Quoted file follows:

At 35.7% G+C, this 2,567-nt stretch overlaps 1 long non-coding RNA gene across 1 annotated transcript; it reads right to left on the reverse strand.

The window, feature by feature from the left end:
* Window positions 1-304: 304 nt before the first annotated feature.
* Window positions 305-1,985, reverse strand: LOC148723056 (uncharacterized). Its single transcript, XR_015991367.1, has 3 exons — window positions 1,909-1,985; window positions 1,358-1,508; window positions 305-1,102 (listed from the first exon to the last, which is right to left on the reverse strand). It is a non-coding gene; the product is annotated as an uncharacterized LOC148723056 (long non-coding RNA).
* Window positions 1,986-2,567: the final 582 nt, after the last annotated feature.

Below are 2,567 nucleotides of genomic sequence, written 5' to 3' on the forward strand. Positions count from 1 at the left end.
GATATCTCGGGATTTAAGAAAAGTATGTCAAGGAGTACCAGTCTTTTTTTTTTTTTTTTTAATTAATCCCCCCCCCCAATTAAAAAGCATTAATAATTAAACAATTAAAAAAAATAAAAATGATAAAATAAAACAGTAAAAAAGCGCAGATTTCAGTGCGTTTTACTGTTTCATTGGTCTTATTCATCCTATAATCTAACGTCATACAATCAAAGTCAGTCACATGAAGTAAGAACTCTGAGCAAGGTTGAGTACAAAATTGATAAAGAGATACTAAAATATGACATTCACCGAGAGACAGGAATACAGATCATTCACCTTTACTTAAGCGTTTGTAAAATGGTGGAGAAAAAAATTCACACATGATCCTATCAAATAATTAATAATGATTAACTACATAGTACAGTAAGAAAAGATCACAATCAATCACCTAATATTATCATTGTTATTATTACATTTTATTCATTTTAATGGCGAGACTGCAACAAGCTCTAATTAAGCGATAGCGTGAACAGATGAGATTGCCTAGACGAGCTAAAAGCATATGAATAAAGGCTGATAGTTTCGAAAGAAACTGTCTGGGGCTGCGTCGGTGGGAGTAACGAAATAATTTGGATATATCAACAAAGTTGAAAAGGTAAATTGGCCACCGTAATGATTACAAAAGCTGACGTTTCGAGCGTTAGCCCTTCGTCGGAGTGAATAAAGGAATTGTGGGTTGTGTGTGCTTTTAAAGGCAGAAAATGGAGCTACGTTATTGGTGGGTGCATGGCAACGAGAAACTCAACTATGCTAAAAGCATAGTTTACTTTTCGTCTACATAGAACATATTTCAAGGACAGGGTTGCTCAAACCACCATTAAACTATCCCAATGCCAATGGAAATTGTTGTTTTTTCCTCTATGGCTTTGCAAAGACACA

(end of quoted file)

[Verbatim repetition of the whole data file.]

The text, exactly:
At 35.7% G+C, this 2,567-nt stretch overlaps 1 long non-coding RNA gene across 1 annotated transcript; it reads right to left on the reverse strand.

The window, feature by feature from the left end:
* Window positions 1-304: 304 nt before the first annotated feature.
* Window positions 305-1,985, reverse strand: LOC148723056 (uncharacterized). Its single transcript, XR_015991367.1, has 3 exons — window positions 1,909-1,985; window positions 1,358-1,508; window positions 305-1,102 (listed from the first exon to the last, which is right to left on the reverse strand). It is a non-coding gene; the product is annotated as an uncharacterized LOC148723056 (long non-coding RNA).
* Window positions 1,986-2,567: the final 582 nt, after the last annotated feature.

Below are 2,567 nucleotides of genomic sequence, written 5' to 3' on the forward strand. Positions count from 1 at the left end.
GATATCTCGGGATTTAAGAAAAGTATGTCAAGGAGTACCAGTCTTTTTTTTTTTTTTTTTAATTAATCCCCCCCCCCAATTAAAAAGCATTAATAATTAAACAATTAAAAAAAATAAAAATGATAAAATAAAACAGTAAAAAAGCGCAGATTTCAGTGCGTTTTACTGTTTCATTGGTCTTATTCATCCTATAATCTAACGTCATACAATCAAAGTCAGTCACATGAAGTAAGAACTCTGAGCAAGGTTGAGTACAAAATTGATAAAGAGATACTAAAATATGACATTCACCGAGAGACAGGAATACAGATCATTCACCTTTACTTAAGCGTTTGTAAAATGGTGGAGAAAAAAATTCACACATGATCCTATCAAATAATTAATAATGATTAACTACATAGTACAGTAAGAAAAGATCACAATCAATCACCTAATATTATCATTGTTATTATTACATTTTATTCATTTTAATGGCGAGACTGCAACAAGCTCTAATTAAGCGATAGCGTGAACAGATGAGATTGCCTAGACGAGCTAAAAGCATATGAATAAAGGCTGATAGTTTCGAAAGAAACTGTCTGGGGCTGCGTCGGTGGGAGTAACGAAATAATTTGGATATATCAACAAAGTTGAAAAGGTAAATTGGCCACCGTAATGATTACAAAAGCTGACGTTTCGAGCGTTAGCCCTTCGTCGGAGTGAATAAAGGAATTGTGGGTTGTGTGTGCTTTTAAAGGCAGAAAATGGAGCTACGTTATTGGTGGGTGCATGGCAACGAGAAACTCAACTATGCTAAAAGCATAGTTTACTTTTCGTCTACATAGAACATATTTCAAGGACAGGGTTGCTCAAACCACCATTAAACTATCCCAATGCCAATGGAAATTGTTGTTTTTTCCTCTATGGCTTTGCAAAGACACA